No Turning Back. Poems of Freedom 1990-1993: Poems of Freedom, 1990-1993

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African Books Collective, 2007 - Poetry - 59 pages
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No Turning Back relives the tumultuous beginnings of Africa's democratization experiment in the early 1990s. The main theme of the collection is an investment in hope and in the resilience of Africans. The poems are loud and clear in their castigation of dictatorship and its miseries. They celebrate the mass resolve and thirst for democracy by Africans for whom there is 'No turning back!' 'A lucid and truly memorable collection of poems. Dibussi forces us to turn back and look at the pivotal volcanic moments in Cameroon's history between 1990- 1993... As a student activist and budding journalist during this historic period, Dibussi captures cadences of this struggle eloquently.' Joyce Ashuntantang, Ph.D., Department of English, University of Connecticut, Greater Hartford, USA. 'This collection is an important document chronicling, through verse, the events of an era in a given space with unmitigated passion.' Kangsen Wakai, poet, Houston, Texas, USA '. a subtle yet unapologetic critique of Cameroon's chequered history of predatory governance. The poems provide succor to a people besieged first by the unrealised dreams of a political (mis)marriage and then a false promissory note on which their democratic development is written.' George Ngwane, Chair, National Book Development Council - Cameroon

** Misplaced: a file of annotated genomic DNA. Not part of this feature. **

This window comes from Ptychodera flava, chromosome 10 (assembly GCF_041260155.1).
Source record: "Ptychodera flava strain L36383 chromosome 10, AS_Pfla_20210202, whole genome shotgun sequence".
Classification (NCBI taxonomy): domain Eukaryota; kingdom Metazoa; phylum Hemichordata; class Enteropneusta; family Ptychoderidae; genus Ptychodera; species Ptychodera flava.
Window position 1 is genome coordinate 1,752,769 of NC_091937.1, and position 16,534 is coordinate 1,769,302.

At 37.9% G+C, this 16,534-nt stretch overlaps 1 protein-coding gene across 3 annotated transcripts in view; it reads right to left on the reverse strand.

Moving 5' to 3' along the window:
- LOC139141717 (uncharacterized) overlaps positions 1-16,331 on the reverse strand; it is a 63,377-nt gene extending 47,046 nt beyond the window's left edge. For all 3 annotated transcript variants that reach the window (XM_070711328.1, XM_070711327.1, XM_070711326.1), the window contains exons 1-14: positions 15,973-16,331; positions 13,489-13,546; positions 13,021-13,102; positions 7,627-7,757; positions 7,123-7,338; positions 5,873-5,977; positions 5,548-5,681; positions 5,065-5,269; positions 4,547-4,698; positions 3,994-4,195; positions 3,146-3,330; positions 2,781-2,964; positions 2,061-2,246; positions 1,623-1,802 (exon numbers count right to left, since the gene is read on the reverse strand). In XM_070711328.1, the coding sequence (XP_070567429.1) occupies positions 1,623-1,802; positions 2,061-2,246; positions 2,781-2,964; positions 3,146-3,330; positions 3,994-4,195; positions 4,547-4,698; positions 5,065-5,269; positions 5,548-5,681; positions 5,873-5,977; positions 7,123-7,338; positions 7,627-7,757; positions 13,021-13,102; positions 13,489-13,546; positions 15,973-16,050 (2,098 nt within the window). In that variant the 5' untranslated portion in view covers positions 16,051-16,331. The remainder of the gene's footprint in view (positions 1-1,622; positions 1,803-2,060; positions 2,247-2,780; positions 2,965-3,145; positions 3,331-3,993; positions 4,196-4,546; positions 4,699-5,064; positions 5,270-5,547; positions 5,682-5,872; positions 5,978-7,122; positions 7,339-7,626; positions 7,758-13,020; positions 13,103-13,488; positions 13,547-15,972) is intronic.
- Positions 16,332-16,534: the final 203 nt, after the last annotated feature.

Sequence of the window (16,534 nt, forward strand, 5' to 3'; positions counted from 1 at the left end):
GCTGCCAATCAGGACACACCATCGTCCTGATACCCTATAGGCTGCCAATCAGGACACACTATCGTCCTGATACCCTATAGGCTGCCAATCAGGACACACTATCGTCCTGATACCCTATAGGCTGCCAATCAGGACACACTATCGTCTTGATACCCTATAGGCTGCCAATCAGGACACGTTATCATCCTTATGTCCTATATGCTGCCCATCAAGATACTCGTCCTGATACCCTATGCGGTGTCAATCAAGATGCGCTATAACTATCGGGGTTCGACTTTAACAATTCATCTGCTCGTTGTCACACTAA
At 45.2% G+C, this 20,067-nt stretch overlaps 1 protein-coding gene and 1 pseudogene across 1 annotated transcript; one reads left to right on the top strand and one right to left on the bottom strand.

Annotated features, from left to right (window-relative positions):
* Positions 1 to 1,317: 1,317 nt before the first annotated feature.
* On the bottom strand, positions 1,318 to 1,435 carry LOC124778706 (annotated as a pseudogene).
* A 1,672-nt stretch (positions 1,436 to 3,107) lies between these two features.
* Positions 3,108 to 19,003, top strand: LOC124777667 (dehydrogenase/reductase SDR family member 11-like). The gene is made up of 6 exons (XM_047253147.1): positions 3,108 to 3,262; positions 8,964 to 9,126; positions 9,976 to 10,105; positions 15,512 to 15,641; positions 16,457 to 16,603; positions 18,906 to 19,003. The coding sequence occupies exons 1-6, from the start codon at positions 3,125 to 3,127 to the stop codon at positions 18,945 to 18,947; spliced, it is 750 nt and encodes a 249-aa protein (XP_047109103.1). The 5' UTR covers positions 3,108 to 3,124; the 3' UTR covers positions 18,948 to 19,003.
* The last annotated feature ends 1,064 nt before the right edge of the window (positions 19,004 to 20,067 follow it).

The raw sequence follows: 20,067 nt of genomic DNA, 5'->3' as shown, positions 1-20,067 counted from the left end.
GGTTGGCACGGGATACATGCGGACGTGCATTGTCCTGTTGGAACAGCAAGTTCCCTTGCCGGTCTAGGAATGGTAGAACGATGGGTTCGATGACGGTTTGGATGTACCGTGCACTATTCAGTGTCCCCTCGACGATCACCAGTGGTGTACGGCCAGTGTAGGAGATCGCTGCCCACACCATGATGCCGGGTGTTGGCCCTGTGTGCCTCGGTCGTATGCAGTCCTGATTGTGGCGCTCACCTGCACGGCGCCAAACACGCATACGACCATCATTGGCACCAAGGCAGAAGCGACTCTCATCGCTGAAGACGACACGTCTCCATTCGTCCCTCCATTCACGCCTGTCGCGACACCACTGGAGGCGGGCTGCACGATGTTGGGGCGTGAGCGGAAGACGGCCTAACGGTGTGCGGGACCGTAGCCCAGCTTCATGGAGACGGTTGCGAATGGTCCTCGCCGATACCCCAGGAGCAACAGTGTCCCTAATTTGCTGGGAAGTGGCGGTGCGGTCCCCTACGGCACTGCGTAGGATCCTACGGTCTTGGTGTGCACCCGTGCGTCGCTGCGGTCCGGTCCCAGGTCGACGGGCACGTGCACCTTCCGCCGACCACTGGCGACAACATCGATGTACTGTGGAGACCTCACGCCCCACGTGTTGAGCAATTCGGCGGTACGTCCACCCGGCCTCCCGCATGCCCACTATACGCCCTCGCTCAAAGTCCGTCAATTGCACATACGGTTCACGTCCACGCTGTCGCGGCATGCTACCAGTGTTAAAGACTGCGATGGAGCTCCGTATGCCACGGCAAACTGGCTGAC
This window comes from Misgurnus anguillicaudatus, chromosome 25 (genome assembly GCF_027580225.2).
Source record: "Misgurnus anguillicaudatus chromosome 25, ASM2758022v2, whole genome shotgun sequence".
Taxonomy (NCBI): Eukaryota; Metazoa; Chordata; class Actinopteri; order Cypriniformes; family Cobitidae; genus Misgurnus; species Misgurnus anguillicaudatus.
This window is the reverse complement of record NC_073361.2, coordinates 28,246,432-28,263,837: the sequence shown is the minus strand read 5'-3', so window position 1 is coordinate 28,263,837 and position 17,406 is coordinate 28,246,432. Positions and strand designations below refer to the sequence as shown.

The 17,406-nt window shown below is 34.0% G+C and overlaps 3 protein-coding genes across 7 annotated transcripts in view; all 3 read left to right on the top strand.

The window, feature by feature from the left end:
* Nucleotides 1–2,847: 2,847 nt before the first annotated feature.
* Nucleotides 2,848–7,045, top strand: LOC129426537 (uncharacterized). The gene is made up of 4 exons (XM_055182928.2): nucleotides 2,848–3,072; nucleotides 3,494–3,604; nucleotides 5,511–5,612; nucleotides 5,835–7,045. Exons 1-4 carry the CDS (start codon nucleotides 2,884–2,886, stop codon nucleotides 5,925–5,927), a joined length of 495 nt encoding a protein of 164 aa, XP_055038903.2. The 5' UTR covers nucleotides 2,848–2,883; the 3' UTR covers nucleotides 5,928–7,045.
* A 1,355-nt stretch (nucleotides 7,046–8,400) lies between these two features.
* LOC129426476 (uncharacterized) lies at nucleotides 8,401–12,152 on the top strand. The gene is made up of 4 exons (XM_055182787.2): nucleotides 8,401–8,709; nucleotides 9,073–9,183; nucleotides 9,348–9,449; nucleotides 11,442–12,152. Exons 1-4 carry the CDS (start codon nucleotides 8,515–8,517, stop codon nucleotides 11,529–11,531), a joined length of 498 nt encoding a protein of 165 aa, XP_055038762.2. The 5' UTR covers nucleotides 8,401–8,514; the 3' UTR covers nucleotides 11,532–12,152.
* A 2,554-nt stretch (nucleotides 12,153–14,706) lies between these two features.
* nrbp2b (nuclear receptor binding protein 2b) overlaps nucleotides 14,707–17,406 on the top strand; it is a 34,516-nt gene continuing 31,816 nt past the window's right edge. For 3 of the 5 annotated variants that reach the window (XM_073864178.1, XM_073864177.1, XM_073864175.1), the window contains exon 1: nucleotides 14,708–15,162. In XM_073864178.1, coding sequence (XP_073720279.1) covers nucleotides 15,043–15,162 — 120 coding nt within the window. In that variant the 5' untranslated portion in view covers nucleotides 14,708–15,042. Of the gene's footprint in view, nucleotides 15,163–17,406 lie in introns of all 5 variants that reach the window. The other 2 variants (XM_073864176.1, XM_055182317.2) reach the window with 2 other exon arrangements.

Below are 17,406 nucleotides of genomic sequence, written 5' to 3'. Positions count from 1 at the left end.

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Page iii - I believe it's impossible to write anything in Africa without some kind of commitment, some kind of message, some kind of protest.
Page iii - ... the specific historical features of the entire Cameroonian reality. We must not evade the issues raised by economic, social and political change. We will be criticized for presenting the frustration and agony of a people held as a hostage minority. But we must insist on the truth of what we write. The Anglophone Cameroonian writer at home and in the Diaspora must tell the outside world the story of his tragic land from the point of view of its hostage minority. That determination to tell the...
Page viii - A mighty wind shall blow, a great rain shall fall, much harm shall be done. But out of destruction there shall be calm".
Page x - ... Birbalsingh, Niyi Osundare from Nigeria states that the poems of his elders, like "Soyinka, Okigbo, JP Clark, [and] Kofi Awoonor," were "extremely difficult, particularly those by Soyinka and Okigbo. Our enthusiasm soon fizzled out. When I started writing, this negative influence was in my mind and I felt it was the duty of the new generation of Nigerian poets to bring poetry back to the people. Since everything about our culture is lyrical and musical, how come, when we put this in written form,...

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